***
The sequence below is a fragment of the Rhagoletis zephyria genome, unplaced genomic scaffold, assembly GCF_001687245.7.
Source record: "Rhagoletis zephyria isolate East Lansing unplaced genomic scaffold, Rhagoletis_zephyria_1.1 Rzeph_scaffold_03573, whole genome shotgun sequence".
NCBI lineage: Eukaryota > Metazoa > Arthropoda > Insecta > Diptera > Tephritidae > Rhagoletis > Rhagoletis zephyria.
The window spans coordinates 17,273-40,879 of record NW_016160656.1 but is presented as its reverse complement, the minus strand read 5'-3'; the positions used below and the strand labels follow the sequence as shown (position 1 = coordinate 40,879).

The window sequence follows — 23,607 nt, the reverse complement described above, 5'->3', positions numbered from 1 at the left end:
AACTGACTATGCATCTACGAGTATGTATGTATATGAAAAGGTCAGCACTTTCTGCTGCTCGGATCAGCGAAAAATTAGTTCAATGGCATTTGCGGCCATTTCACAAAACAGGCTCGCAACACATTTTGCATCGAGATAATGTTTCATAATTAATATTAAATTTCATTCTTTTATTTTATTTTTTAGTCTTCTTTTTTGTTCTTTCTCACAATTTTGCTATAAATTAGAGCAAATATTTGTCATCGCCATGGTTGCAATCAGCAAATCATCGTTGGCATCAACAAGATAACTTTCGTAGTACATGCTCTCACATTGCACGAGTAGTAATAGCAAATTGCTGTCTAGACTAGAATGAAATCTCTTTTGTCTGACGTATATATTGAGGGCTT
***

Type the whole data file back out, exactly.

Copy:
The sequence below is a fragment of the Rhagoletis zephyria genome, unplaced genomic scaffold, assembly GCF_001687245.7.
Source record: "Rhagoletis zephyria isolate East Lansing unplaced genomic scaffold, Rhagoletis_zephyria_1.1 Rzeph_scaffold_03573, whole genome shotgun sequence".
NCBI lineage: Eukaryota > Metazoa > Arthropoda > Insecta > Diptera > Tephritidae > Rhagoletis > Rhagoletis zephyria.
The window spans coordinates 17,273-40,879 of record NW_016160656.1 but is presented as its reverse complement, the minus strand read 5'-3'; the positions used below and the strand labels follow the sequence as shown (position 1 = coordinate 40,879).

The window sequence follows — 23,607 nt, the reverse complement described above, 5'->3', positions numbered from 1 at the left end:
AACTGACTATGCATCTACGAGTATGTATGTATATGAAAAGGTCAGCACTTTCTGCTGCTCGGATCAGCGAAAAATTAGTTCAATGGCATTTGCGGCCATTTCACAAAACAGGCTCGCAACACATTTTGCATCGAGATAATGTTTCATAATTAATATTAAATTTCATTCTTTTATTTTATTTTTTAGTCTTCTTTTTTGTTCTTTCTCACAATTTTGCTATAAATTAGAGCAAATATTTGTCATCGCCATGGTTGCAATCAGCAAATCATCGTTGGCATCAACAAGATAACTTTCGTAGTACATGCTCTCACATTGCACGAGTAGTAATAGCAAATTGCTGTCTAGACTAGAATGAAATCTCTTTTGTCTGACGTATATATTGAGGGCTT